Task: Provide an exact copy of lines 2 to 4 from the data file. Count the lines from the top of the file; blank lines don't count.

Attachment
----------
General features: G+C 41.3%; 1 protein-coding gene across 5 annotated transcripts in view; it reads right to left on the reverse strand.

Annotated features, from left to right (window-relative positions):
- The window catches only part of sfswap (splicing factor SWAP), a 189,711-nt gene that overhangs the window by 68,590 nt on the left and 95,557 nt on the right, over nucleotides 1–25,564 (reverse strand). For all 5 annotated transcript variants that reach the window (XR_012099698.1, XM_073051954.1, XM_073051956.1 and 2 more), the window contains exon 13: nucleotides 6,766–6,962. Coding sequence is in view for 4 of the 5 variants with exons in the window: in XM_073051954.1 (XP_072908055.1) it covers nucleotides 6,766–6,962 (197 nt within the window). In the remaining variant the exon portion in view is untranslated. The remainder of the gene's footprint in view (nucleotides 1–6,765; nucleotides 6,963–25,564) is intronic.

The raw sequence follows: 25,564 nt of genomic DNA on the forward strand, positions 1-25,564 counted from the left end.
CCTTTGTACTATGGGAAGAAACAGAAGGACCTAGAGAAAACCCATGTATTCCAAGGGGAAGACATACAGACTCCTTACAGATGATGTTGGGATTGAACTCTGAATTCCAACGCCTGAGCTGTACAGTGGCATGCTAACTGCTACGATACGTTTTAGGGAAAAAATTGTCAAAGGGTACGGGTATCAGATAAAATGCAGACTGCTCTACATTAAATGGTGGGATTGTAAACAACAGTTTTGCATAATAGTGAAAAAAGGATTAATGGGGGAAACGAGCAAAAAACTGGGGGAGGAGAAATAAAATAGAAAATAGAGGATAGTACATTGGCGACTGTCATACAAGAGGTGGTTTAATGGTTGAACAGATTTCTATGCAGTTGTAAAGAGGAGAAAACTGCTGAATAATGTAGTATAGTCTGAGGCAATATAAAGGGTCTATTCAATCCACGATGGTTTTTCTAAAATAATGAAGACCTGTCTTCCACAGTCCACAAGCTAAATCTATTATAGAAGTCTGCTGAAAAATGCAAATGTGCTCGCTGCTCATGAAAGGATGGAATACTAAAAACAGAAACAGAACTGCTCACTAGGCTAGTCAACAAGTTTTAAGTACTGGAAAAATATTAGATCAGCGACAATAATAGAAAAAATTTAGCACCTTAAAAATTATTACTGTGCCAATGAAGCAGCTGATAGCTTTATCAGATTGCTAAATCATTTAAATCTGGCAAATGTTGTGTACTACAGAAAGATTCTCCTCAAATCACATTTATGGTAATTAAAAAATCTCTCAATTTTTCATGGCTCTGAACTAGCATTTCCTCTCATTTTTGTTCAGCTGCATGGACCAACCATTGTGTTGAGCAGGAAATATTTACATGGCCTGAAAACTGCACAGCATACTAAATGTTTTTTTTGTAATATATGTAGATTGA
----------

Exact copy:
Annotated features, from left to right (window-relative positions):
- The window catches only part of sfswap (splicing factor SWAP), a 189,711-nt gene that overhangs the window by 68,590 nt on the left and 95,557 nt on the right, over nucleotides 1–25,564 (reverse strand). For all 5 annotated transcript variants that reach the window (XR_012099698.1, XM_073051954.1, XM_073051956.1 and 2 more), the window contains exon 13: nucleotides 6,766–6,962. Coding sequence is in view for 4 of the 5 variants with exons in the window: in XM_073051954.1 (XP_072908055.1) it covers nucleotides 6,766–6,962 (197 nt within the window). In the remaining variant the exon portion in view is untranslated. The remainder of the gene's footprint in view (nucleotides 1–6,765; nucleotides 6,963–25,564) is intronic.

The raw sequence follows: 25,564 nt of genomic DNA on the forward strand, positions 1-25,564 counted from the left end.